FIG. 1: A parametric EQ can go only so far in correcting room anomalies (a). MultEQ creates a far more precise filter that is the inverse of the room''s measured response, resulting in a much flatter final response (b).
Photo: Courtesy Audyssey Laboratories
As all electronic musicians know, reproducing sound from speakers in most rooms can be fraught with problems. In particular, the sound reflects from the walls, ceiling, and floor, interacting with the sound coming directly from the speakers as well as other reflections. These interactions can seriously alter the spectral profile of any sound emanating from the speakers, causing what you hear to be distorted.
In addition, the distortion is different depending on where in the room you are located. For example, standing waves occur at frequencies whose wavelengths are simple multiples of a room's dimensions, causing nulls at some locations and peaks at others. These so-called room modes are the bane of all recording engineers and the main reason that recording studios are so carefully designed.
For many years, acousticians have used graphic and parametric equalizers to correct such problems, which can persist even after the room has been acoustically treated. But these remedies go only so far. In most cases, conventional equalizers don't have enough bands, and the width of each band in a graphic EQ is not controllable. As a result, the correction is less than perfect (see Fig. 1a).
A company named Audyssey Laboratories (audyssey.com) has come up with a different approach to room correction that goes much further than conventional solutions. The system, dubbed MultEQ, began as an academic research project at the University of Southern California under the direction of professor Chris Kyriakakis and one of his PhD students, Sunil Bharitkar. In 2002 they went on to found Audyssey with USC Audio Lab researcher Phil Hilmes and USC professor Tomlinson Holman (of THX fame).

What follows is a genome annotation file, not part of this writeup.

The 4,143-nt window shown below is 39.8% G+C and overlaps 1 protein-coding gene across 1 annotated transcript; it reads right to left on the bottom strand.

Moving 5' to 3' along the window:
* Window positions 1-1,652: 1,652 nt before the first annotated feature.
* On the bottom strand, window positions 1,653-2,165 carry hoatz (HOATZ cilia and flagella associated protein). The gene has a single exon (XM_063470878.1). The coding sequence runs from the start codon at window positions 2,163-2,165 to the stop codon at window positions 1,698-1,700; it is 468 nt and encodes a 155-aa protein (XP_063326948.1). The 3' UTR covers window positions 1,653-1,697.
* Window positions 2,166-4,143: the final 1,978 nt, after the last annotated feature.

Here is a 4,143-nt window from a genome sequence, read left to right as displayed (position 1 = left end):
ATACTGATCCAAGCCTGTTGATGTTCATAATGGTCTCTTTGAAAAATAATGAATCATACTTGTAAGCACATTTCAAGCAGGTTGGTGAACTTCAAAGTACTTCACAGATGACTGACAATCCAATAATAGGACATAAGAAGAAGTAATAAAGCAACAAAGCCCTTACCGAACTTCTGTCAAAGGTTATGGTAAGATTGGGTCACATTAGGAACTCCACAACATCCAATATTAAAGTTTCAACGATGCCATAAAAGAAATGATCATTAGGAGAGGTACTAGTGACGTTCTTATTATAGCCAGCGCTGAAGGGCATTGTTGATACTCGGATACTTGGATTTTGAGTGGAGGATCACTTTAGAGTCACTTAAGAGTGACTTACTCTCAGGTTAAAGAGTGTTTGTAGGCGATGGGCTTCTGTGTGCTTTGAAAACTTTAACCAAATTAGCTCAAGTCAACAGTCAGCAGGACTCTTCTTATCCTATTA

The basic idea is to play test tones through the sound system in a room and measure the room's acoustic response at multiple listening positions. MultEQ then creates a precisely tuned inverse filter that counteracts most room-based distortions (see Fig. 1b). The technology, rather than using a few EQ bands, uses finite impulse response (FIR) filters with hundreds of control points, allowing a much more accurate and comprehensive correction in the time and frequency domains. A majority of the system's correction power is dedicated to the low end of the frequency spectrum, because that's where the worst acoustic anomalies arise.
Instead of simple averaging, the MultEQ algorithm accounts for the differences at each listening position using a technique called fuzzy clustering, which assigns locations with similar responses to a group or cluster. The process also calculates weighting factors that reflect the relative importance of each location to the other clusters. This allows the system to devise one filter that corrects the anomalies at various locations over a large listening area. The number of measurable locations is limited only by the amount of memory and DSP horsepower available.
MultEQ has been implemented in many modern A/V receivers to automatically calibrate the sound for up to eight locations in a consumer's listening room, and it has enjoyed accolades from many reviewers. Now Audyssey hopes to make similar inroads with recording studios. Two products are currently available: a hardware processor from Audyssey called the Sound Equalizer (which requires a Windows PC to provide the user interface) and a software plug-in from IK Multimedia called Advanced Room Correction (ARC).
I've heard the result of MultEQ in consumer systems, and it's very impressive. The sound is clean and clear, and the difference between turning it off and on is like night and day. This system could be a real boon for recording musicians who want to hear their music exactly as they intend it, without the unwanted contributions from their rooms.